LOS ANGELES (Reuters) - Four early works of elusive British artist Banksy will go on sale at an auction in December, joining the artist’s “Flower Girl” piece, Julien’s Auctions said on Monday.
The four graffiti works include “Happy Choppers,” a 2002 mural that first appeared on a wall at the Whitecross Street Market in London and features a stenciled group of military helicopters, one adorned with a pink bow.
The piece is estimated to fetch between $150,000 (93,820 pounds) and $200,000, and will join the sale of “Flower Girl,” a stencil work that first appeared on a Los Angeles gas station wall. It is expected to fetch between $150,000 and $300,000.
Beverly Hills-based Julien’s Auctions said the auction marked the first time that Banksy’s public street art had gone on sale in the United States.
The works were all put up for sale by private owners whose identities remain confidential. The consignors to decide whether Banksy receives any part of the proceeds, Julien’s said.
Also included in the sale are two other works from Banksy’s 2003-2004 tour in Germany, which were discovered on walls in Berlin. “TV Girl” features a stencil of a girl holding a television set with an orange heart on the screen, while “Umbrella Rat” depicts a rat dressed in a bowler hat and tie, parachuting with an umbrella.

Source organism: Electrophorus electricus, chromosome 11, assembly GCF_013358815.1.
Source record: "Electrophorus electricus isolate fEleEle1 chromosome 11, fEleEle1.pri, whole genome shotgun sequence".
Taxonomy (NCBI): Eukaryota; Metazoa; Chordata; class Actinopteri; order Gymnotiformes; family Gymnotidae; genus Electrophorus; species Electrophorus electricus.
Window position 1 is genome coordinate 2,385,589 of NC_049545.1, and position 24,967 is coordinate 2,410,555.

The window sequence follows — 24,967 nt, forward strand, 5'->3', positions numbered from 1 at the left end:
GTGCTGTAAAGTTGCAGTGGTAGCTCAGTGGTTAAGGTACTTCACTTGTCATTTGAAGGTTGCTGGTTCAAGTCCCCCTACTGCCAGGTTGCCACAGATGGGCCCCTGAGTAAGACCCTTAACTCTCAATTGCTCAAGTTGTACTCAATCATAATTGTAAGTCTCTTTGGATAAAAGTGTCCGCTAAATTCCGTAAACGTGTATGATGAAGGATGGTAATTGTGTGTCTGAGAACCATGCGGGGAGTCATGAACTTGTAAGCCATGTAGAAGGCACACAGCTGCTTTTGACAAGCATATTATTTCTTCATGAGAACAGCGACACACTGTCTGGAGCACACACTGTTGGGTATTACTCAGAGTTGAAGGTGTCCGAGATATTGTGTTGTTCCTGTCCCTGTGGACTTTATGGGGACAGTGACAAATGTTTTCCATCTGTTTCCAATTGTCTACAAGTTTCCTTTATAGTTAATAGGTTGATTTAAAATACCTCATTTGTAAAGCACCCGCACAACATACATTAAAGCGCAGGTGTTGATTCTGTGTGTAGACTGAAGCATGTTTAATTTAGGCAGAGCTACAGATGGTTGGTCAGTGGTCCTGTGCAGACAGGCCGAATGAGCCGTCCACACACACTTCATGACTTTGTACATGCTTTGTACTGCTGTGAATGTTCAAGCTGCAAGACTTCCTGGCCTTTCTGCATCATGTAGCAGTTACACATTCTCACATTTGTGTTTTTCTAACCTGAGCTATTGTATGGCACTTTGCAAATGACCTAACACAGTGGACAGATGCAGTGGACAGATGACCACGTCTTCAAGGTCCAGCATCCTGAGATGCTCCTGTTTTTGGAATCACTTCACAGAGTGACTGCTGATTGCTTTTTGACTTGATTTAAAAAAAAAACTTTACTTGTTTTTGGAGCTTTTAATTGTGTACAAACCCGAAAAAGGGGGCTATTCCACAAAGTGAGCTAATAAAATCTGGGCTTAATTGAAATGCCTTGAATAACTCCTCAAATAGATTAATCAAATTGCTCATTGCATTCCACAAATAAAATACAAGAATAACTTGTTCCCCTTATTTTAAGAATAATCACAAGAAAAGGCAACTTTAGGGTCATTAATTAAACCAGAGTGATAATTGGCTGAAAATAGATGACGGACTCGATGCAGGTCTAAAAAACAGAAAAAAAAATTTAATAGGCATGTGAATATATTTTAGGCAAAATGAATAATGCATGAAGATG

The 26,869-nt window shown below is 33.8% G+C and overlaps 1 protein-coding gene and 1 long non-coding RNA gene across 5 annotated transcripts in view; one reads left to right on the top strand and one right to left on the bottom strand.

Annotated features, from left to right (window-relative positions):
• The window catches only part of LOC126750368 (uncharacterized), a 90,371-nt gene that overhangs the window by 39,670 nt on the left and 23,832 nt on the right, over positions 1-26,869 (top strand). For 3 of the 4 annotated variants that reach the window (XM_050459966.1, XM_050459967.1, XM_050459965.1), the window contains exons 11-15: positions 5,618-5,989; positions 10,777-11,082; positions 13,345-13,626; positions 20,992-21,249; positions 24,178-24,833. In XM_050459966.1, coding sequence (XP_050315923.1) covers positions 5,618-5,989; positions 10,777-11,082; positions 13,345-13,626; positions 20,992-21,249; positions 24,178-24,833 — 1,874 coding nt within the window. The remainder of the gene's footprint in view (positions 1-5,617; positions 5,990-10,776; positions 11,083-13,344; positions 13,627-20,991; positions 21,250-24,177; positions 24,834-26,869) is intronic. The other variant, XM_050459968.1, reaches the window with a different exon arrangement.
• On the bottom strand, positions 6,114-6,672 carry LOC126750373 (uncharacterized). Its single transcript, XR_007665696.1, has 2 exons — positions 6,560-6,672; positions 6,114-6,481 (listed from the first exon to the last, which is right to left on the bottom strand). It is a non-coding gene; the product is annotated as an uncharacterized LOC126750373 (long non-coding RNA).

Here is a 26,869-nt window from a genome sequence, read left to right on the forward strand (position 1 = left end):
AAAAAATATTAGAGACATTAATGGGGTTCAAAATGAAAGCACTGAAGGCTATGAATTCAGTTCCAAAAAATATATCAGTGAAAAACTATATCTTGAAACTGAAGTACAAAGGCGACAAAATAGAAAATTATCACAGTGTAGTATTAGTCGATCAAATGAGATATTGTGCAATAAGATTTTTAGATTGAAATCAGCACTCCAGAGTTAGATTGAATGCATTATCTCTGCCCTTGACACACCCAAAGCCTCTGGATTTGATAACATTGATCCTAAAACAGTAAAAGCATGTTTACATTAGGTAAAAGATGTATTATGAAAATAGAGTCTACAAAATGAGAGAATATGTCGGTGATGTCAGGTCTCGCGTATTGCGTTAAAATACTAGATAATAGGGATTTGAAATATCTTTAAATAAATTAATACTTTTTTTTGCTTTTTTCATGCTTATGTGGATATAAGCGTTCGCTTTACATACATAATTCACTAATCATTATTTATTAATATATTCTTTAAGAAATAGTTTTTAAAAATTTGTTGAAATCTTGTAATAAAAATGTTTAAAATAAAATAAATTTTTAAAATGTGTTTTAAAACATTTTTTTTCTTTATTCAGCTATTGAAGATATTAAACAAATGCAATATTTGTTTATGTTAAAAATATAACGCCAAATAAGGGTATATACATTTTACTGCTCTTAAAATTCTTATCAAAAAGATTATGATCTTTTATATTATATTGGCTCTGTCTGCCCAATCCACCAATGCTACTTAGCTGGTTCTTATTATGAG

“TV Girl” is expected to fetch between $80,000 and $120,000 while “Umbrella Rat” is estimated between $40,000 and $60,000.
The final piece to be added to the collection is a 2003 work called “Black Bobby,” from Banksy’s tour in Sydney, Australia. It features a silhouette of a British policeman writing a ticket and is valued between $20,000 and $30,000.
Other works in the “Street Art” collection include canvases and paper pieces by artists Risk, Indie 184 and MearOne.
Banksy is the pseudonym of a graffiti artist who first emerged in Bristol, England, as part of an underground group. He hides his identity and real name, and his works have become collectors’ items, prized for their trademark spray-paint stencils and offering social commentary.
The auction follows a month-long “street residency” by Banksy in New York through October, during which he placed murals, sculptures and artwork around the city.
One stunt included selling original canvas artwork for $60 at a street-side stall, with buyers having no idea they were purchasing Banksy originals. He also dropped off a painting at a Housing Works thrift shop, which funds charities for AIDS and the homeless, snubbing the art world. The thrift shop auctioned the painting, which fetched more than $600,000.
As Banksy’s street work often appears on private property, it has brought up questions of ownership. This year, two of his murals were pulled from a Miami auction when questions arose about the ownership of one and how it had been obtained.
The work, “Slave Labour,” eventually sold at a private auction in London for $1.1 million in June, a sign of growing demand, and prices, for a Banksy original.
The artist also appeared in the 2010 Oscar-nominated documentary “Exit Through the Gift Shop” with his face obscured and voice altered. His works are verified through his website (www.banksy.co.uk).
Reporting by Piya Sinha-Roy; editing by Chris Michaud and Christopher Wilson
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